Watch This offers movie recommendations inspired by new releases, premieres, current events, or occasionally just our own inscrutable whims. This week: Antlers, a horror movie adapted from a story by Nick Antosca, is not hitting theaters. In its absence, we’re looking back on other movies based on short stories.
There are, notoriously, two published versions of Raymond Carver’s short story “The Bath”: the one Gordon Lish edited—or rewrote, depending on who you ask—and Carver’s original. “A Small, Good Thing” restored the significant text Lish cut and was published in Ploughshares in 1983, two years after it appeared in the collection What We Talk About When We Talk About Love. Both stories follow a couple whose young son is hit by a car and goes into a coma. In theory, Lish’s version is more successful. It’s stark and unsentimental, and abides by the tacit rule that guides the writing of contemporary short stories: Include only as much as is needed, nothing more. And yet, one could make a case for Carver’s less efficient iteration, not because of the additional information it conveys, but because by merely spending more time with the central couple, the reader more strongly feels their fear.
There’s a similar accumulation at work in Todd Field’s In The Bedroom, adapted from a story by Carver contemporary Andre Dubus, another heavyweight of mid- to late-century short fiction. Dubus’ story also concerns a grieving couple, here an older husband and wife whose college-age son is killed by his girlfriend’s soon-to-be ex-husband. The film adaptation is long, and somewhat slow. It’s hard to tell at first what kind of movie it is. The first thing we see is Frank (Nick Stahl) and his girlfriend, Natalie (Marisa Tomei), laughing and running through a sunny field. It’s not until nearly 40 minutes in that Frank is killed—a development Dubus reveals in his very first sentence. Working in a medium that relies on compression, Dubus gets right to it, putting the focus on Matt and what he might do in response to his son’s murder. In the story, Frank is an impetus; in the film, he is first a living, breathing person.
By shifting the perspective to each main character and unfolding the film chronologically, Field is able to first establish Frank’s relationships with others, then show their devastated lives without him. It’s clear Frank cares not only for Natalie but also her two young sons. In The Bedroom is set in a small Maine town, and there’s a cookout, a lobstering trip, Red Sox on the radio. While Frank’s mother, Ruth (Sissy Spacek), is dubious of her son’s relationship with the older woman, the viewer understands their connection goes far deeper than just a “summer thing,” as Frank reassures her, because we’ve seen the two of them together. They’re in love.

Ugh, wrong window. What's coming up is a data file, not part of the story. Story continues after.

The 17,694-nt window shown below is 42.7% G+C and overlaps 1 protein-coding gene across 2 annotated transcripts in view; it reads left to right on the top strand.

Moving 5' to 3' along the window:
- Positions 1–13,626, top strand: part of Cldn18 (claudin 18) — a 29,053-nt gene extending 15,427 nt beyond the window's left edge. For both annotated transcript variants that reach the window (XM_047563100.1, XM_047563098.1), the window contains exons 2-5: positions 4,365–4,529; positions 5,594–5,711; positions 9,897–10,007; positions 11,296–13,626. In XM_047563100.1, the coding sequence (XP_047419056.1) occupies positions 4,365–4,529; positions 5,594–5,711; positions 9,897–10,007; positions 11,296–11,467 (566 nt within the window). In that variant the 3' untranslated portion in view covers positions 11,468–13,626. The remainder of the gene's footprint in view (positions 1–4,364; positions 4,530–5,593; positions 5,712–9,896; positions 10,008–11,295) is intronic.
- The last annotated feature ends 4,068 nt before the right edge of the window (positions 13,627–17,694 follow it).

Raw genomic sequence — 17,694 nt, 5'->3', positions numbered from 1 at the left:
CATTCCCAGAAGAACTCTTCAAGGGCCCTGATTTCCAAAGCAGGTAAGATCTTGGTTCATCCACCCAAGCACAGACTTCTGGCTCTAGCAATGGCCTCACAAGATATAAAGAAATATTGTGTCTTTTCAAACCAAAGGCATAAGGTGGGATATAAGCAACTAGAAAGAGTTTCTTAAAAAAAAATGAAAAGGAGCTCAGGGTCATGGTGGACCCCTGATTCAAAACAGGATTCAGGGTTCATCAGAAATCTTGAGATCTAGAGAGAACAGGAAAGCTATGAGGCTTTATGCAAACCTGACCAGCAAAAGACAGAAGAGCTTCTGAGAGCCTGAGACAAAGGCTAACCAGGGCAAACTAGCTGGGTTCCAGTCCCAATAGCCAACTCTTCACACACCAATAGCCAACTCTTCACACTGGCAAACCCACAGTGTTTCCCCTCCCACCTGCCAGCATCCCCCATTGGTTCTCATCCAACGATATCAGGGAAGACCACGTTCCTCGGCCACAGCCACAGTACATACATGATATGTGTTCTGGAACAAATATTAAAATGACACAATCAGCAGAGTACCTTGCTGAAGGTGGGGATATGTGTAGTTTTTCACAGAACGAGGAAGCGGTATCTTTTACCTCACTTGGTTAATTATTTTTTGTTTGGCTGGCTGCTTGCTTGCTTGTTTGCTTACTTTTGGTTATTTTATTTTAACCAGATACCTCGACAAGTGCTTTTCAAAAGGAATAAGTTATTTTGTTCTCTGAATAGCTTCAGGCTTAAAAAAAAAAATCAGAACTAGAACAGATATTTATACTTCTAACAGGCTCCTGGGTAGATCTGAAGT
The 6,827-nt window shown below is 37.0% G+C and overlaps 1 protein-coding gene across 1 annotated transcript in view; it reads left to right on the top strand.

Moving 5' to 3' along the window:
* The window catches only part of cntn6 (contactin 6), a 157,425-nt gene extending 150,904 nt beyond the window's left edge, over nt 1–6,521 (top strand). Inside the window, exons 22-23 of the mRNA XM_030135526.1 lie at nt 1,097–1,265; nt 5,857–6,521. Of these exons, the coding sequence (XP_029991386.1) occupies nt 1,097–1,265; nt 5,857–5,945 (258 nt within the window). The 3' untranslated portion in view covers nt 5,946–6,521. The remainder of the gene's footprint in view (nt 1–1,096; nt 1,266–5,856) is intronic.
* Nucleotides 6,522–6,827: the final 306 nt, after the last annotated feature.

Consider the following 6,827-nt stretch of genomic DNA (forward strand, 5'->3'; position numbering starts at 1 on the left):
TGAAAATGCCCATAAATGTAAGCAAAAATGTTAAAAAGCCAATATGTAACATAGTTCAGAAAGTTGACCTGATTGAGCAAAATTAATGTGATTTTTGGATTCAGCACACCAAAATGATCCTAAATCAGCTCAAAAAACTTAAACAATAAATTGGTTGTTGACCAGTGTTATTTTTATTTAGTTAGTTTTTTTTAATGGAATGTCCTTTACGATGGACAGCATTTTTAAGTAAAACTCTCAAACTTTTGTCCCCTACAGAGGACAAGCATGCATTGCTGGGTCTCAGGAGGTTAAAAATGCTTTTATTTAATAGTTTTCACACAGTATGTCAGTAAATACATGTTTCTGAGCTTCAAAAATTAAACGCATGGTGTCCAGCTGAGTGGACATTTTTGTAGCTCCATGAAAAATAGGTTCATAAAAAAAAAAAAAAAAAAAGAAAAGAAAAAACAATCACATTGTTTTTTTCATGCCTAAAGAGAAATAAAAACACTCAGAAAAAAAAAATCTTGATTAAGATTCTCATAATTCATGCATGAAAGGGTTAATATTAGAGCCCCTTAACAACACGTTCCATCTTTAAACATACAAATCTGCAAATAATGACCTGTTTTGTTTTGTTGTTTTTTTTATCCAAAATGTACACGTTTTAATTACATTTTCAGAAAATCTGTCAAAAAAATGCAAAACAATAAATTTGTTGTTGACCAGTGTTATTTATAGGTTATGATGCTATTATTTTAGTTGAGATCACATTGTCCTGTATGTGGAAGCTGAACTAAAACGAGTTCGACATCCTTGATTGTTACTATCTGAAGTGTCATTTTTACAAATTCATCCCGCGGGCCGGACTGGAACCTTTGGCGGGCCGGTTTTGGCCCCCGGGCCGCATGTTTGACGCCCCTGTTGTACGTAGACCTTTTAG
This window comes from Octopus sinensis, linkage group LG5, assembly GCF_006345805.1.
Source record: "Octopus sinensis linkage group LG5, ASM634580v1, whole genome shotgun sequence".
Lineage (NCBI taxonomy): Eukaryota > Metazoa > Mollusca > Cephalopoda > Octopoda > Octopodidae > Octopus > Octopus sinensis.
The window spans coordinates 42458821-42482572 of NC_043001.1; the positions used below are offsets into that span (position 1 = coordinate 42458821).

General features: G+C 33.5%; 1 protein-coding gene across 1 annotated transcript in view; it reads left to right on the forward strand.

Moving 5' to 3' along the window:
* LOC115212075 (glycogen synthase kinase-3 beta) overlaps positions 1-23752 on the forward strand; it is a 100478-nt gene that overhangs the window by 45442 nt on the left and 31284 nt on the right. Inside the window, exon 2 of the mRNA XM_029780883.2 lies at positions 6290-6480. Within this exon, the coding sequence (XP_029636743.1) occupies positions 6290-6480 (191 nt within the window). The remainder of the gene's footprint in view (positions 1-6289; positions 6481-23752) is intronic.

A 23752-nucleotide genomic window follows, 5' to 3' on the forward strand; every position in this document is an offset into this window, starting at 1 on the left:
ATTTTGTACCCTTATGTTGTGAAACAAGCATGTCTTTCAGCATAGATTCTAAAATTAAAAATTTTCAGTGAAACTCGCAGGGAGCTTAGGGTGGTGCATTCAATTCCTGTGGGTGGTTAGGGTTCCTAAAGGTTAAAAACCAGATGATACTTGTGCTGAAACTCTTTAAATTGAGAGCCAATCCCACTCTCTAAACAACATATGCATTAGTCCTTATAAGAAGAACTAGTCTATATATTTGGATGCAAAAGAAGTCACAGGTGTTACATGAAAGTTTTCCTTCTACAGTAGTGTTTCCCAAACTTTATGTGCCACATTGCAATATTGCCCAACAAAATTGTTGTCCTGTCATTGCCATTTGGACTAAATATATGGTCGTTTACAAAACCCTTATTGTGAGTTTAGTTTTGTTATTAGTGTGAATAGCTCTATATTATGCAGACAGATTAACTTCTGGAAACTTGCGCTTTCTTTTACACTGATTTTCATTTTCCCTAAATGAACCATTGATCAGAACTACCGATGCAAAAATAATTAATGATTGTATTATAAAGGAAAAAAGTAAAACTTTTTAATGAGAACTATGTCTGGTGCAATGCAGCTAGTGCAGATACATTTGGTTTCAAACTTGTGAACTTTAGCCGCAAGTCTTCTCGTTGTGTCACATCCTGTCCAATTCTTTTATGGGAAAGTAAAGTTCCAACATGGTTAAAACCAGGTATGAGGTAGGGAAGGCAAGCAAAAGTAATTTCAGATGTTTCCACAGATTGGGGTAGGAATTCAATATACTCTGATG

The film’s intentional pace continues after Frank’s death. Ruth and Matt (Tom Wilkinson) move listlessly through their days: going to the store, watching late-night television, mowing the lawn. None of these scenes create clear tension or provide new information, but through repetition and the accumulation of time, we understand the weight of the couple’s loss.
Dubus named his story “Killings.” A lot of the writer’s titles are like this: “The Pretty Girl,” “Adultery,” “Townies.” He’d give you the subject upfront, but never anything thematic. With “In The Bedroom,” Field brings the story’s subtext to the surface. In an early scene, when Matt and Frank take one of Natalie’s boys fishing, Matt pulls up a writhing lobster that’s lost a claw. He explains that if two lobsters are left “in the bedroom” of the trap long enough, they’ll turn on each other. The metaphor will not fully reveal itself until much later.
As shocking as it is when Strout (William Mapother) shoots Frank, a different, arguably greater violence arrives when Natalie visits Ruth in the music hall where the latter has finished directing choir practice. A contrite and stricken Natalie tells Ruth how sorry she is about everything, and in the middle of her whispered plea, Ruth slaps her. In the next scene, Ruth sees Strout, out on bail, in a grocery store, and her face looks like a helpless child’s. She hits the woman who loved her son and freezes when she sees his killer. Ruth’s angry grief is the kind that swallows up everything around her, including the possibility that her husband might be hurting as much as she is. Tomei, Spacek, and Wilkinson give incredible performances (all were nominated for Oscars), but Spacek’s role is the most challenging. The actor finds nuance within Ruth’s pain and cruelty, and keeps the character from becoming a villain, as with someone like Mary Tyler Moore’s grieving mother in Ordinary People.
What Dubus’ story gestures toward, In The Bedroom makes plain: The tragedy is as much what follows a loss as the loss itself. And adaptations like Field’s show you don’t need more action to make a feature-length film from a short story; you need merely take great care in everything offered. In the late-night aftermath of the climax’s violent reckoning, Matt returns to find Ruth awake, smoking in the gray, early-morning light. We’ve seen their bed before, at night, when the couple was talking about their son, who was at that point still alive, but it’s only now in this wider shot that we see just how small it is.